It's the same all over

Right across Europe public sector pensions are in crisis. For years, successive governments have made outlandish pension promises to their employees that their taxpayers were never ever going to be able to afford. And the chickens are now well and truly coming home to roost.


This morning sees the publication of an excellent new report on our own crisis. The Public Sector Pensions Commission (PSPC) confirms the harsh reality - public sector pensions are far too expensive and we simply can't afford to continue with them on the current basis.


First, debt. As we've blogged many times, the vast majority of public sector pensions are unfunded - ie there are no assets to back the liability, which therefore represents a pure debt we owe to public pensioners.


Realistic assessments of this debt put it at well over £1 trillion, dwarfing our official national debt. HMG's own estimates understate the total - mainly because they overstate the discount rate applied to future payments - but the PSPC report provides this handy summary of all the latest estimates:



As we can see, Towers Watson - one of the world's leading independent actuarial firms - now put the true debt at an eye-watering £1.2 trillion, or £45000 per household.


That's bad enough, but unfortunately the debt is still accumulating at an alarming rate. The best independent estimate (from Policy Exchange) says that the annual cost of the pension entitlement being accrued by current public employees is running at £34bn pa (2007-08). True, that's partly offset by the annual payments to existing pensioners (which reduce the outstanding liability), but shelling out £25bn pa on pensions is not what you'd really call comfort.


The second point is that public sector pensions are now much better than those on offer in the private sector, and it simply isn't fair to expect hard-pressed workers in the private sector to pay higher taxes to featherbed public employees.


Of course, the public sector unions and their supporters argue that these pensions form a perfectly fair and above board part of overall public sector remuneration. They say that they have accepted lower pay today against the promise of a better pension tomorrow.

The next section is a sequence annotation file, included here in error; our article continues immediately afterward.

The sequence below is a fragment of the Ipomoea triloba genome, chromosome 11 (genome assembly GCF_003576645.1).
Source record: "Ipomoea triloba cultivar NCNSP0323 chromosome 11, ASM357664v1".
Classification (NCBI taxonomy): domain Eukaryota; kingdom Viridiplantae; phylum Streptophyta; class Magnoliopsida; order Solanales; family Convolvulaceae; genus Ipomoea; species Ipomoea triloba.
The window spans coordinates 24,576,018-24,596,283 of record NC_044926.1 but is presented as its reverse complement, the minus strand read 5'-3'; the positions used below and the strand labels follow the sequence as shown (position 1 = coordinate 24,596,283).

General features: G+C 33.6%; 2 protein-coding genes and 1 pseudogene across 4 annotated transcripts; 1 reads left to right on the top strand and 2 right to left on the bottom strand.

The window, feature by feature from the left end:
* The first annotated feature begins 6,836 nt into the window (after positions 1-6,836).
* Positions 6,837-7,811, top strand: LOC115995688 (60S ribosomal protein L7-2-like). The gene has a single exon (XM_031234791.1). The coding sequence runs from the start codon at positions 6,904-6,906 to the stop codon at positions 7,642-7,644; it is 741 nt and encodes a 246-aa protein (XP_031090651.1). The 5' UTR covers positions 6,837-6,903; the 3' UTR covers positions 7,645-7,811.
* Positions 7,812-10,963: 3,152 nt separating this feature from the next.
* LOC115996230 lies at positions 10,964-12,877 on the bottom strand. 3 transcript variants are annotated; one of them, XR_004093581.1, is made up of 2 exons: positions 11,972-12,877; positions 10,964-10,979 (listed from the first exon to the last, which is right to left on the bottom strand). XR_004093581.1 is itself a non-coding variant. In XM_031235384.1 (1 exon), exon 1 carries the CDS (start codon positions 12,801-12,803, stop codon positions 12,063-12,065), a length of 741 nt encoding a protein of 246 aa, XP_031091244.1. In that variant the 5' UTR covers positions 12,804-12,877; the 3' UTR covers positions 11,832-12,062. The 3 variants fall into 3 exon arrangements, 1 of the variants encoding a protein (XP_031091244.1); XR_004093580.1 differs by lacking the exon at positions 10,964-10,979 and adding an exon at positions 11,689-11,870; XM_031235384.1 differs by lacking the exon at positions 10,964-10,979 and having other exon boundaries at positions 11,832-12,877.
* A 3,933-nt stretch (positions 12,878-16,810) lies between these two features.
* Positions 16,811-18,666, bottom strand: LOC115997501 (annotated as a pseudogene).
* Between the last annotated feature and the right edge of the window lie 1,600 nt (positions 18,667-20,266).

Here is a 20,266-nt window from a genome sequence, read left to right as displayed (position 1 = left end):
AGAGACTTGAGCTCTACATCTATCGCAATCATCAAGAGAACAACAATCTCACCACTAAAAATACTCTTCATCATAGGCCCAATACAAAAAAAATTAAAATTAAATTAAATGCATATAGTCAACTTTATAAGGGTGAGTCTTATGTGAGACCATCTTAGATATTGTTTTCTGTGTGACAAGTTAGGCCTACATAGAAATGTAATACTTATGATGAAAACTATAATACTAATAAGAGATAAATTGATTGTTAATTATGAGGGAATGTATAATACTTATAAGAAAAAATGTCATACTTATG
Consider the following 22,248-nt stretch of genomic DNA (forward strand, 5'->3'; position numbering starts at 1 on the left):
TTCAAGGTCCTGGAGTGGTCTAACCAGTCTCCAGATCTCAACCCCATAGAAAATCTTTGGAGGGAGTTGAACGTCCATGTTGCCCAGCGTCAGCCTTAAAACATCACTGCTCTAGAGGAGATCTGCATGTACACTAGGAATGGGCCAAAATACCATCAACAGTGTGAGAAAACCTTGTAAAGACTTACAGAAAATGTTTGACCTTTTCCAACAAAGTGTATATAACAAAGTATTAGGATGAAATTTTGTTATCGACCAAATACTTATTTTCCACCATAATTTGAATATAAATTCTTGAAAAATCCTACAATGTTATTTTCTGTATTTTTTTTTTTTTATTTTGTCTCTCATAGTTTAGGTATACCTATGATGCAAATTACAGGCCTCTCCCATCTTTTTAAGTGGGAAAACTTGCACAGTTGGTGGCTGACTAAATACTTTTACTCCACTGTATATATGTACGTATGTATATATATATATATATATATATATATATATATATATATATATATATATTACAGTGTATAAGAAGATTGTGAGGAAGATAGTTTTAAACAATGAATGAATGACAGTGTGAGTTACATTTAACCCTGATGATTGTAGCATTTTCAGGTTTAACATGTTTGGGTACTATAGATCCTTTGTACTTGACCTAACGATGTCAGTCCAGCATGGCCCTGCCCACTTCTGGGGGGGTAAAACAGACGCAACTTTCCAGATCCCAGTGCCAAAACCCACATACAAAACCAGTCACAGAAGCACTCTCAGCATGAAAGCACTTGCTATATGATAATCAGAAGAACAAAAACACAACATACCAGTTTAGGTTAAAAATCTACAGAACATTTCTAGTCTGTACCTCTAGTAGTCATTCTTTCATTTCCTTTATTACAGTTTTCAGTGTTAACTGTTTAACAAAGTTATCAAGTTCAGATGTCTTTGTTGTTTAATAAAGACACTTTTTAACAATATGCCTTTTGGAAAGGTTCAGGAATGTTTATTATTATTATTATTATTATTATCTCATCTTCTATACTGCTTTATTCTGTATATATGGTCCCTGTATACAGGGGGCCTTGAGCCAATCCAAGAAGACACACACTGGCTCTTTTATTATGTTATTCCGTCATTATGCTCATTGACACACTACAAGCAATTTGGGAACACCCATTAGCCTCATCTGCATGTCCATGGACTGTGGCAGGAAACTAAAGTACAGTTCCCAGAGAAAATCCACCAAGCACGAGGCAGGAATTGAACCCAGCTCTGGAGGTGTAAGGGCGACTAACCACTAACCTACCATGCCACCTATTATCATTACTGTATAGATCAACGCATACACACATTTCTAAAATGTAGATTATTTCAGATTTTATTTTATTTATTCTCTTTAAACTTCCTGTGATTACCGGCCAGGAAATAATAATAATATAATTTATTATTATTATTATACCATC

But the truth is that overall public sector pay is not low relative to private sector. As we blogged here all the mainstream public sector groups (including those famous teachers and nurses) currently do pretty well relative to the wider economy.


And when it comes to pension provision, the public sector advantage is huge. In the private sector - even if you're one of the mere 11% now in a defined benefit pension scheme - the total benefit to you averages around 19% of salary (and you'll likely have to contribute to that).


In the public sector, the benefit is much higher. Although the employers and employees are together only contributing around 20% of salary, even after Labour's modest reforms for new members, the benefit to employees averages 44% of salary, increasing to an extraordinary 71% for the uniformed services:



So the average policeman gets a total remuneration package that's 71% higher than what it says on his pay slip. No wonder we can't afford to employ them any more.


What's to be done?


Obviously there needs to be a drastic pruning of benefits. And the PSPC offers a menu, including:



  • Increase the pension age - most existing members of public sector schemes can still draw a pension at 60 (the police get it at 50, and firefighters at 55); with our vastly increased life expectancy, that has to increase.

  • Reduce benefit accrual rates - ie cut the amount of extra pension each employee earns for each year of work from its current average of around 1/60th of final salary

  • Move to career averaging - ie instead of basing an individual's pension on his final salary in his final year of employment, base it on his average salary over his whole career


They provide this handy table comparing the effects of the three options. They ask how far we'd have to go with each of the options separtately to bring the average overall cost of public sector pensions down from their current 40-70% of salary to the c20% actually being contributed by employers and employees together:

The choices are stark: either the pension age will have to be increased to around 80, or the accrual rate will have to fall from 1/60th of final salary for each year's service down to around 1/100th, or 1/80th if career averaging is introduced.


But however stark the choices, and however much resistance the unions put up, change has to come. All sensible commentators are agreed on that.


Labour had one fumbled attempt at reform. But with the unions as their paymaster, they were never going to push it through. As the PSPC points out, not only did they leave entitlement rules for existing employees untouched, even for new employees what they took away with one hand they gave back with the other. Their reforms were a flop, leaving taxpayers just as exposed as before. 


Mr Cameron has to do much better. He may have appointed John Hutton to take the initial flak, but it's Cameron himself who will have to push the reforms through to a final conclusion.


Half-measures are not going to do it. To resolve this crisis he must steel himself for a long and difficult battle.